US Pol, YT banning Molyneux/Duke/Spencer 

Growing up in The South & seeing the Klan, I was taught by white conservatives & liberals alike that the way to deal with them is to not do deals with them. Don't do business, don't let them rent, don't enable them. They'll cry. They'll scream bloody murder. But ignore them. They will still live.

HN has folks crying in tears, which is a LARGE win for the far-right, feigning tears of "its not normal". No tears. It *is* the norm how you deal w/ the extreme right.

Keeping the Fringe at the Fringe 

There is a reason why the fringe extremes of society are literally pushed to the edges of society. Alt-right and far-right do not deserve the usual courtesy that they refuse to give to others.

Crying tears to garner sympathy for this "being pushed to the fringe" has been a far-right tactic to gather support for my entire life plus 2 more generations of living memory in my family.

There's a reason there's locally-known "Klan friendly stores" & yet none are rich mega-corps.

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Keeping the Fringe at the Fringe 

@cj Shunning and marginalising the Klan is the correct thing to do.

Aside from the extreme right, do you think there are other political extremists who should be marginalised?


Keeping the Fringe at the Fringe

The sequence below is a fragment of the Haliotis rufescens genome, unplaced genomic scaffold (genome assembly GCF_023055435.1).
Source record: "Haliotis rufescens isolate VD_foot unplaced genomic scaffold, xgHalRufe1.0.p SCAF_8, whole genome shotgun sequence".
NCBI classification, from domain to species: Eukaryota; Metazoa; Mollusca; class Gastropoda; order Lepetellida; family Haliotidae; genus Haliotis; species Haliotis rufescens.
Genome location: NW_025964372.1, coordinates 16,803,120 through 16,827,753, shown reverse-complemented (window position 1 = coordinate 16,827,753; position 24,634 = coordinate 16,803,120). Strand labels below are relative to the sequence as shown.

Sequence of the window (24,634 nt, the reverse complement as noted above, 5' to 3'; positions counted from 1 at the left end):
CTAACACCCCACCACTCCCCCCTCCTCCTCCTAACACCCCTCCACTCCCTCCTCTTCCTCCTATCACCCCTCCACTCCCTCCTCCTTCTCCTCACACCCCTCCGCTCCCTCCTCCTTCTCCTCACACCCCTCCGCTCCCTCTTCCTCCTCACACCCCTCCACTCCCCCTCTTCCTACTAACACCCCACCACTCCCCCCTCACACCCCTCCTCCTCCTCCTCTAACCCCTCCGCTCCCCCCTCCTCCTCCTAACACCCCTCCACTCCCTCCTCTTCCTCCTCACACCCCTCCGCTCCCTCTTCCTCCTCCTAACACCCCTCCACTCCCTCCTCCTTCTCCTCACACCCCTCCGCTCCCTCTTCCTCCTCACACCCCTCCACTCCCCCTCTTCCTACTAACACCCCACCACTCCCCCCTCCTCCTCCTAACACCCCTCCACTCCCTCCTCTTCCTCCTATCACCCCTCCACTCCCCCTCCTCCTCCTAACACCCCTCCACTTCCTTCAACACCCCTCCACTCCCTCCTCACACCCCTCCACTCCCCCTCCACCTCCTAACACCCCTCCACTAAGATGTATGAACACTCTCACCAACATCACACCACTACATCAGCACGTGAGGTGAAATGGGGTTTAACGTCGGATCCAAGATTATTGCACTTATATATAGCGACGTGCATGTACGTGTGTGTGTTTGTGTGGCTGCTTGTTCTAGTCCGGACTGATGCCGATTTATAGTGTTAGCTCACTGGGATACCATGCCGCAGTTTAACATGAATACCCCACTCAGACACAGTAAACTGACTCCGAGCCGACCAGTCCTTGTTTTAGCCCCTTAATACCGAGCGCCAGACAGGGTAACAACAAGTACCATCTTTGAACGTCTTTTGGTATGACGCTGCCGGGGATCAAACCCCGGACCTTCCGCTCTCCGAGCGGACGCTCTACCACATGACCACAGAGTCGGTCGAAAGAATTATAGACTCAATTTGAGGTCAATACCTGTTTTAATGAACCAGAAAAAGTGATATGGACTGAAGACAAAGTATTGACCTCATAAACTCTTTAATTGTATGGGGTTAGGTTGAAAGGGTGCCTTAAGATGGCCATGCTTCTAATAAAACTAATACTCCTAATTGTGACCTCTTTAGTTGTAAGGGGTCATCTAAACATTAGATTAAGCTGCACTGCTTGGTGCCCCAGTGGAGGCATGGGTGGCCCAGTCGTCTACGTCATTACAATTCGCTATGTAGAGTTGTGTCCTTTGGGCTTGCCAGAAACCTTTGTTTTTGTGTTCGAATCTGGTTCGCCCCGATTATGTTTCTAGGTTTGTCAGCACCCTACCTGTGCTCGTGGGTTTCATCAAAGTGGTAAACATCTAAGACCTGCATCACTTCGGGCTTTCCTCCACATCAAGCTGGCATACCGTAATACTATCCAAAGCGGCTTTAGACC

@mpjgregoire Great question. Not sure. I was also raised to be very cautious in how this fringe was applied - it is a balance of liberties vs illiberal ideas, the paradox of tolerance.

I am more of a reactive person than a proactive one.

Sorry, this is probably a disappointing response.

Keeping the Fringe at the Fringe 

@cj Sure, I understand why one might want to be careful answering such a question. For one thing, there's not much chance anyone will be upset by criticisms of the Klan, but some other groups have their defenders. Moreover, most other groups have more sympathetic aims.

Keeping the Fringe at the Fringe 

@cj It would be fair to me to say who I think should be pushed to the fringes: it is, in general, those who do not follow the law.

What if the law is unjust?
"One has not only a legal but a moral responsibility to obey just laws. Conversely, one has a moral responsibility to disobey unjust laws. I would agree with St. Augustine that "an unjust law is no law at all."


Keeping the Fringe at the Fringe 

However "[o]ne who breaks an unjust law must do so openly, lovingly, and with a willingness to accept the penalty. I submit that an individual who breaks a law that conscience tells him is unjust, and who willingly accepts the penalty of imprisonment in order to arouse the conscience of the community over its injustice, is in reality expressing the highest respect for law."

Wise thoughts on when and how to disobey the law are here:

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